This is the only frame this punch uses, but who cares?
A little bit of background for my third example: To Heart is a 1999 dating sim adaptation made back in the day when backgrounds were pre-painted watercolors and budgets for slice of life series weren’t that big. While it wasn’t exactly strapped for cash in the same way that my first two examples were, it illustrates a different point; even in series where a major focus is the cute characters, using still frames counts for a lot. One scene that sticks with me from the series comes from the end of a date between two character who feel fairly different levels of affection towards one another. After the two finish up their date, they’re eating lunch at a cafe. The girl is trying to start a conversation with the guy, but he’s only sort of engaged, and she gradually starts to feel more and more awkward as she realizes her bigger plans aren’t really going to work out. As this conversation occurs, the camera follows her gaze – avoiding eye contact, looking at the drinks sitting on the table. In doing so, the camerawork in this scene drives home the nuance more than the dialogue does. Would showing fidgeting or awkward body language also have showed the same thing? Maybe, but then you have the added nuance of the guy (who’s fairly perceptive of body language) catching on to how she’s feeling, complicating the scene and driving it away from its original direction. Plus, the nuance hits twice as hard on the delayed realization that choice pushes upon you.
It takes touch to reveal emotions without showing faces or being symbolic
When a creator gets more resources, it unquestionably raises their creative range. But considering what low-cost methods would work well for a particular scene is like considering castling in chess. It may be a boring strategy, but there’s a reason why it’s there, and not even a genius pro player’s going to get too far if he has a passionate anathema towards a king jumping over a rook. It’s no sense being able to use advanced techniques if you stop using the basics because you can. And I feel that, while modern anime is on average better from the stuff that was airing ten years ago, it’s missing this more often than not.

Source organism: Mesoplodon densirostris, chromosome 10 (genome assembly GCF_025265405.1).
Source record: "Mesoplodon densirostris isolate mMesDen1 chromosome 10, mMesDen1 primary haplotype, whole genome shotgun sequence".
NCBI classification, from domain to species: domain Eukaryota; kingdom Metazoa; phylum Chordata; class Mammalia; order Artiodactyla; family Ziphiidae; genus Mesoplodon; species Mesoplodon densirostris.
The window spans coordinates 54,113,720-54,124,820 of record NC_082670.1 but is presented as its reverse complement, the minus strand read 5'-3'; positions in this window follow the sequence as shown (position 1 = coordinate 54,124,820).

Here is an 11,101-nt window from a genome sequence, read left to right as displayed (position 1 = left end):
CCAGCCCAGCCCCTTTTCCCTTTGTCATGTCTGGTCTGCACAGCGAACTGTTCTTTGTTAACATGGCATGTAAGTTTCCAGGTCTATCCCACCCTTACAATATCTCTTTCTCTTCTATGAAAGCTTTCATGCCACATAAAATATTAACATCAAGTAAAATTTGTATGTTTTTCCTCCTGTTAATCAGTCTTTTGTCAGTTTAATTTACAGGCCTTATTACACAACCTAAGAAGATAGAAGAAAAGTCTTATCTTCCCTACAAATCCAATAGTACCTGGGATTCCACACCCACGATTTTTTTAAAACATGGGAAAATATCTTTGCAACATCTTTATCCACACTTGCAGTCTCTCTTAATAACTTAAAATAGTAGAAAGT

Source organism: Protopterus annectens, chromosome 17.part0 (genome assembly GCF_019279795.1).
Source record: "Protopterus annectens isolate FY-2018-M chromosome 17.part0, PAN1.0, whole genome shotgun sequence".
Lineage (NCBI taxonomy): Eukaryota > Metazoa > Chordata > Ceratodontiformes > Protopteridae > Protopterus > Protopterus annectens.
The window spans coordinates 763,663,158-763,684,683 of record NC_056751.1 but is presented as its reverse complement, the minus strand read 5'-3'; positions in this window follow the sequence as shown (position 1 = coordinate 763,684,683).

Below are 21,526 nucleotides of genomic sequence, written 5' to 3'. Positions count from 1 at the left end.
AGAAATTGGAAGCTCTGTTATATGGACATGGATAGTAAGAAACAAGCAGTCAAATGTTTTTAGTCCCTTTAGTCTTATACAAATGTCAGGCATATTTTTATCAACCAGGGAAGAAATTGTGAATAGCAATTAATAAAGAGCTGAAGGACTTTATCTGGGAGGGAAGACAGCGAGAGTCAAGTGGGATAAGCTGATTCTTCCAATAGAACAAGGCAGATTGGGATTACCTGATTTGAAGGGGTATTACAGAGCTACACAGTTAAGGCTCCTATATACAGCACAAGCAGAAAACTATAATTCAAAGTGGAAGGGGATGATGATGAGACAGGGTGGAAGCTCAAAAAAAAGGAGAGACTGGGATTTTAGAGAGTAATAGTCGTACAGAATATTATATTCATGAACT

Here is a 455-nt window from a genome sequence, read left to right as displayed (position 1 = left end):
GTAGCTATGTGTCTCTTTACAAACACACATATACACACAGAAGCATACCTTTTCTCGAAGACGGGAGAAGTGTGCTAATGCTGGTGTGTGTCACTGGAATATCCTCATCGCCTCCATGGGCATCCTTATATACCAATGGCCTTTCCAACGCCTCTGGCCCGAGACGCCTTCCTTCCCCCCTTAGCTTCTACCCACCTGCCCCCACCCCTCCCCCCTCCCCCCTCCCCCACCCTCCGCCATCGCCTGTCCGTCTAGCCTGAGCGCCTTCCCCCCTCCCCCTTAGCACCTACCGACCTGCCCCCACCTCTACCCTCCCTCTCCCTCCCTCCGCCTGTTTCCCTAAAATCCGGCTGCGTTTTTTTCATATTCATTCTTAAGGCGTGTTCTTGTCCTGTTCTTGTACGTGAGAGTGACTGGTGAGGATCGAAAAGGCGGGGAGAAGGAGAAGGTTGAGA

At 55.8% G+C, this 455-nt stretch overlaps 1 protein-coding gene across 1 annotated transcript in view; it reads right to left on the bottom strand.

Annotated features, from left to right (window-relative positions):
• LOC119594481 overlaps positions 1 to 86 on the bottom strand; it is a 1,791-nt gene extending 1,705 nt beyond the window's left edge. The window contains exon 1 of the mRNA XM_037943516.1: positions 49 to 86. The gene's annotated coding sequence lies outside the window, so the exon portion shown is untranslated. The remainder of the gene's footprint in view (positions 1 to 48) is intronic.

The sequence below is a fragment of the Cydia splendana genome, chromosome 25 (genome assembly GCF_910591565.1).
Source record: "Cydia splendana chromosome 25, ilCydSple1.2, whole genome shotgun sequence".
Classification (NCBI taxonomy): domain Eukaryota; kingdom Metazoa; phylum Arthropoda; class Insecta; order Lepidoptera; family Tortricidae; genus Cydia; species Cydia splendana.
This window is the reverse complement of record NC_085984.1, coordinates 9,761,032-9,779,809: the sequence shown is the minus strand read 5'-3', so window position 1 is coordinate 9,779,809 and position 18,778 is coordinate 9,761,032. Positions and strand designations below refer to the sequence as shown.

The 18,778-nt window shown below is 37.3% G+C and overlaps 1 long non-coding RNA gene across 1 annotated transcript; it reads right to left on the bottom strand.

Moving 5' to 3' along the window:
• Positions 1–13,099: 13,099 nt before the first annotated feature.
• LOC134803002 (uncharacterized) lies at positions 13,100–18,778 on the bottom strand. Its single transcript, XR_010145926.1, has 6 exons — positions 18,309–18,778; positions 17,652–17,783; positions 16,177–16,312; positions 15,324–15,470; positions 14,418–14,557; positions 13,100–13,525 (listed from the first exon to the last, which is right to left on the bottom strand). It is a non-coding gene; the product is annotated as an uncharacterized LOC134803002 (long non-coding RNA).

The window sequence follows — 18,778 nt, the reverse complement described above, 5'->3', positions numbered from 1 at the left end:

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Shinbo is probably the epiphany of creative constraint for the modern era. What makes the art direction of SHAFT productions so unique and consistent largely boils down to it saves money.
I think it helps to some extent that the staff at shaft been practicing the method for a while. This occasionally has some consequences I’m not a fan of, but good things do come out of having people focus on the benefits of techniques that happen to save money. There’s even a trickle-down benefit happening now that some former shaft rookies (Oonuma Shin and Kenichi Ishikura) are doing their own stuff which incorporates the hardcore savings style with more traditional aspects of direction.